Basic food prices set to soar

2012-09-01 00:00

CONSUMERS should hold on tight to their wallets this festive season, particularly when it comes to filling up their grocery baskets.

Economists told Weekend Witness that food prices — particularly proteins like meat, dairy products and eggs — could rise as a result of the knock-on effects of drought in the U.S. and adverse weather in South Africa, as well as higher demand for food during the festive season.

An agricultural economist with FNB, Jan van Zyl, told Weekend Witness that prices could rise by as much as 15% to 20% during the festive season.

Although the market had priced in the weather factor in the U.S. and South Africa, he said, maize prices could also rise during this period.

Local farmers could see value in exporting their stocks, thereby depleting domestic maize supplies and increasing the threat of higher prices.

In addition, the drought in the U.S. had bolstered grain prices. Furthermore, prices could rise in the festive season as consumers tended to buy more food during the holiday season, Van Zyl said.

The World Bank said in its Food Price Watch report this week that global food prices rose by 10% in July compared with June, driven by soaring maize and soybean prices.

The chief economist of Investment Solutions, Chris Hart, told Weekend Witness that higher food prices meant consumers would have less money to spend on other budgeted items.

The senior manager of the markets and economic research centre at the National Agricultural Marketing Council (NAMC), Dr André Jooste, told Weekend Witness that beef and maize product prices would follow an upward trend between September and the festive season.

The NAMC’s Food Price Monitor for August shows that food inflation declined throughout 2012, but it pointed to higher food prices in the months ahead.

While there was blame being laid at the door of producers and retailers, Jooste and Van Zyl noted that all role-players in the value chain were taking strain.

Jooste said it was unfair to blame beef producers for the trend, as they were being squeezed by a combination of weaker consumer demand, surplus meat supply, higher input costs, the effects of exchange rate fluctuations and the after-effects of the adverse weather in grain-producing regions of the world.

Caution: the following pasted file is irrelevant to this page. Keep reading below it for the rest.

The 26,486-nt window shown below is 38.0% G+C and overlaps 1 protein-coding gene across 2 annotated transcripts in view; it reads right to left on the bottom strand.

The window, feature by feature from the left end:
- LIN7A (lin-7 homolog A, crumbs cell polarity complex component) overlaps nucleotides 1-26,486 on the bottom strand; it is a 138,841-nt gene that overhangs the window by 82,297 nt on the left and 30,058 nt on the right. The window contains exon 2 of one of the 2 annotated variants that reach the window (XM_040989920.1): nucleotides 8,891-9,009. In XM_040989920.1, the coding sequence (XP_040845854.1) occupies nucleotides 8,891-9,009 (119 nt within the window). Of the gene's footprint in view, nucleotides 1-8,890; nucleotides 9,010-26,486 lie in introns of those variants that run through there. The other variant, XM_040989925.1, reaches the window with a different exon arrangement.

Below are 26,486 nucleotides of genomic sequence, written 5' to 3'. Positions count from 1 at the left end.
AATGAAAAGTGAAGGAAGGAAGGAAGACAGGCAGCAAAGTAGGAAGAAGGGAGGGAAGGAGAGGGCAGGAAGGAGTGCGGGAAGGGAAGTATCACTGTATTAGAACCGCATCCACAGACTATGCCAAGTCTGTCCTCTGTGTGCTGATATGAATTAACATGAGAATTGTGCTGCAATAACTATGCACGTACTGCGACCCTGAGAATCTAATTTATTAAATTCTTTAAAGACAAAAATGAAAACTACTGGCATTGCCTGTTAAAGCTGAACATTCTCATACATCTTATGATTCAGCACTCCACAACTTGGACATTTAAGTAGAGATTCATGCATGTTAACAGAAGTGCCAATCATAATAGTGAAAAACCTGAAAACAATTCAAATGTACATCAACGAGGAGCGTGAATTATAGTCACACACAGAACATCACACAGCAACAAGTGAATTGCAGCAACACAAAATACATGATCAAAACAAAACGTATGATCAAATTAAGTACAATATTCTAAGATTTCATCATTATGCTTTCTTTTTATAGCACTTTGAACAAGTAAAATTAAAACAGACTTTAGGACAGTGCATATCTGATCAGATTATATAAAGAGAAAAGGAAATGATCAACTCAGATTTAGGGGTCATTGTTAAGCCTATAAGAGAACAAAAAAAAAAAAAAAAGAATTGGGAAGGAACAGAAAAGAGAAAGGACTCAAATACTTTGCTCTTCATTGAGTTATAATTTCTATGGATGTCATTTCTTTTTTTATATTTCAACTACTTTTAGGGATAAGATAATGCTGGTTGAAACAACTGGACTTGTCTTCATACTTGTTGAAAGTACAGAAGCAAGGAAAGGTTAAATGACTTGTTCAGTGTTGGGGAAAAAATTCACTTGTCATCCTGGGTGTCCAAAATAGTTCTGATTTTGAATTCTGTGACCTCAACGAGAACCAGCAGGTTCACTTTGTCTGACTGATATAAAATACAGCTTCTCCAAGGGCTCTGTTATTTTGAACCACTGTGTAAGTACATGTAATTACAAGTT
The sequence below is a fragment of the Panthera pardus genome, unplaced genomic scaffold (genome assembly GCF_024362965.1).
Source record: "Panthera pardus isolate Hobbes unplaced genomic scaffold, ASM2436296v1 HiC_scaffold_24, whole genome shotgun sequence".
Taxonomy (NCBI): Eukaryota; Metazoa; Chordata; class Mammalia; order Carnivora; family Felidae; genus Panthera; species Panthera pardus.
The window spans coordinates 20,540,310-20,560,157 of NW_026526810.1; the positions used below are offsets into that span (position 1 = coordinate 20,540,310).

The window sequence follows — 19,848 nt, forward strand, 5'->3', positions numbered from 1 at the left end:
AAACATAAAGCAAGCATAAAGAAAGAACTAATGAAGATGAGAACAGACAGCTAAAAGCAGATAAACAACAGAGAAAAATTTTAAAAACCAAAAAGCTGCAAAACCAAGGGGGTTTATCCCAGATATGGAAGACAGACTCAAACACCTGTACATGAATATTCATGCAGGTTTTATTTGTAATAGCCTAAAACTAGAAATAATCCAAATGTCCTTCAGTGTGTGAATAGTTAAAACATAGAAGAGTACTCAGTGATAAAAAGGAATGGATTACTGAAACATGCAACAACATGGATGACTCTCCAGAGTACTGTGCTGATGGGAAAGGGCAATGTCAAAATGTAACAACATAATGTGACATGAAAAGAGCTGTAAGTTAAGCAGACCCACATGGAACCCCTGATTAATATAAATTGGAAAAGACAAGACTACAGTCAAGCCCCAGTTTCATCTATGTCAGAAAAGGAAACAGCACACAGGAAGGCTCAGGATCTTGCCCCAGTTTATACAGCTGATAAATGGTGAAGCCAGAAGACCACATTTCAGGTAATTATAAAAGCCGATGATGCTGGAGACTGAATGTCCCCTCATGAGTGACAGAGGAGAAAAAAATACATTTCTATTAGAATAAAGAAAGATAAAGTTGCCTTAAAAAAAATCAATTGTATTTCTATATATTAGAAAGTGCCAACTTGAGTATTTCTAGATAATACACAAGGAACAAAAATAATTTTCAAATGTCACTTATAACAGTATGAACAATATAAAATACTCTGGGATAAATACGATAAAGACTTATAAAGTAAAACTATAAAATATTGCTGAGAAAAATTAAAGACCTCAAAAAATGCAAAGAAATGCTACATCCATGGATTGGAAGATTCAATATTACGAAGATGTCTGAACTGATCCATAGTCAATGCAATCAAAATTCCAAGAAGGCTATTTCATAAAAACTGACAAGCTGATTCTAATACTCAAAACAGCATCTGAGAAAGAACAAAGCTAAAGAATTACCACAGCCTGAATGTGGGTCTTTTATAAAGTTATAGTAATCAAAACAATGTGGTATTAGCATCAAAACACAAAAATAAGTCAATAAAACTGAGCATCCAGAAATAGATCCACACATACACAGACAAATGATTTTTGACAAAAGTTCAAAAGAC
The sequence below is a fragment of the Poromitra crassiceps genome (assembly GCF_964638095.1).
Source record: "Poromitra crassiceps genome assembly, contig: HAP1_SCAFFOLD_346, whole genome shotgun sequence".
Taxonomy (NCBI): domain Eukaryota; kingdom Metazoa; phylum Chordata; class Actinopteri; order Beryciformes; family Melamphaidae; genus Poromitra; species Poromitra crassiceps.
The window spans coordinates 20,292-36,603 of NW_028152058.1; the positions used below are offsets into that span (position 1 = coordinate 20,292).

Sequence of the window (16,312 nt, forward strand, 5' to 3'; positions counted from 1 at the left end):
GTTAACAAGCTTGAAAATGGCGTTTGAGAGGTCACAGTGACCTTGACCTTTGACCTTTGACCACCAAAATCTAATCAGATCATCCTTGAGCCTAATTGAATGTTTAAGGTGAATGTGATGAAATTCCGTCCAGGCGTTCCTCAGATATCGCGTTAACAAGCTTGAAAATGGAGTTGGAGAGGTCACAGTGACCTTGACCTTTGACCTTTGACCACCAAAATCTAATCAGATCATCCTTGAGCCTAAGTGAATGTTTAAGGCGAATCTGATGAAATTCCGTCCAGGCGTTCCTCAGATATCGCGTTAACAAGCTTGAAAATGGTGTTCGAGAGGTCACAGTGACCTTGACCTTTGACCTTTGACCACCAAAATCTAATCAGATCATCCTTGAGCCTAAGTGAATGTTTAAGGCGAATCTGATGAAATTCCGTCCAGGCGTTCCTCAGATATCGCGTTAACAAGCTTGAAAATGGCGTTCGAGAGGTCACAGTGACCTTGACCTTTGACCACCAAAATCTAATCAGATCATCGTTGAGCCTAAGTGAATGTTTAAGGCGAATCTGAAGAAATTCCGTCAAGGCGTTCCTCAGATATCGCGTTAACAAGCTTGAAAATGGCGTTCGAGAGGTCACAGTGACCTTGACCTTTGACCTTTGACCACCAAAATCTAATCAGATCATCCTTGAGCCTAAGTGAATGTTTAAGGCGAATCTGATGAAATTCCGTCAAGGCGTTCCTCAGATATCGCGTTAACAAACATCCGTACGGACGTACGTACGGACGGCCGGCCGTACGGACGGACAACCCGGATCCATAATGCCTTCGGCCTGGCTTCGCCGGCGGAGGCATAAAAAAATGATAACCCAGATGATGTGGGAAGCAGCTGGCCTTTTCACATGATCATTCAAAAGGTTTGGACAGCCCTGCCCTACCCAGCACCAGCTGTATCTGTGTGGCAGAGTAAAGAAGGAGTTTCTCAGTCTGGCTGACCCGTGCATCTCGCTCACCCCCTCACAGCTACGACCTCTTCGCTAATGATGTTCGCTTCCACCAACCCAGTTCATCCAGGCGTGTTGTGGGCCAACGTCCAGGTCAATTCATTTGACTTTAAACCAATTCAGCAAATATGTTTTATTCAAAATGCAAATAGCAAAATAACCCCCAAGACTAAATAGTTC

Van Zyl said consumers would be in a difficult situation in the months ahead.

“It’s not always easy for consumers to stockpile. In the case of meat, if you don’t have a freezer, what do you do?

“However, consumers do substitute, moving from more expensive cuts like steak to cheaper cuts like stewing beef … or even processed meat like polony. They even move to carbohydrates, but this is mainly in the case of poor households,” said Van Zyl.

The NAMC’s food price monitor contained key warnings: “The increase in food prices over the next three months will be led by cereal prices, where the latest projections show that year-on-year bread price inflation will pick up significantly over the outlook period and could peak even above 20% over the period January to March 2013.”

“The increase in cereal prices will likely be followed by meat prices, with some early indications that a rationing of demand for feed grains is already being considered in some of the major meat producing countries.”

The monitor’s basic food basket cost R428 in July 2012 — R32,27 more when compared to July 2011.

Average food price trends:

July 2011 July 2012

White bread R8,90 R9,34

Brown bread R7,99 R8,25

2,5 kg cake flour R18,85 R18,20

5 kg maize (super) R24,74 R28,75

750 ml sunflower oil R15,76 R16,67

500 g margarine R16,24 R16,30

420 g baked beans R8,46 R7,98

White sugar 2.5kg R20,79 R23,22

1,5 dozen eggs R24,91 R26,72

1 litre sachet full cream fresh milk R6,93 R7,50

TOTAL: R153,57 R162,93

(Source: The NAMC’s Food Price Monitor.)

Join the conversation! encourages commentary submitted via MyNews24. Contributions of 200 words or more will be considered for publication.

We reserve editorial discretion to decide what will be published.
Read our comments policy for guidelines on contributions. publishes all comments posted on articles provided that they adhere to our Comments Policy. Should you wish to report a comment for editorial review, please do so by clicking the 'Report Comment' button to the right of each comment.

Comment on this story
Comments have been closed for this article.

Inside News24

Traffic Alerts
There are new stories on the homepage. Click here to see them.


Create Profile

Creating your profile will enable you to submit photos and stories to get published on News24.

Please provide a username for your profile page:

This username must be unique, cannot be edited and will be used in the URL to your profile page across the entire network.


Location Settings

News24 allows you to edit the display of certain components based on a location. If you wish to personalise the page based on your preferences, please select a location for each component and click "Submit" in order for the changes to take affect.

Facebook Sign-In

Hi News addict,

Join the News24 Community to be involved in breaking the news.

Log in with Facebook to comment and personalise news, weather and listings.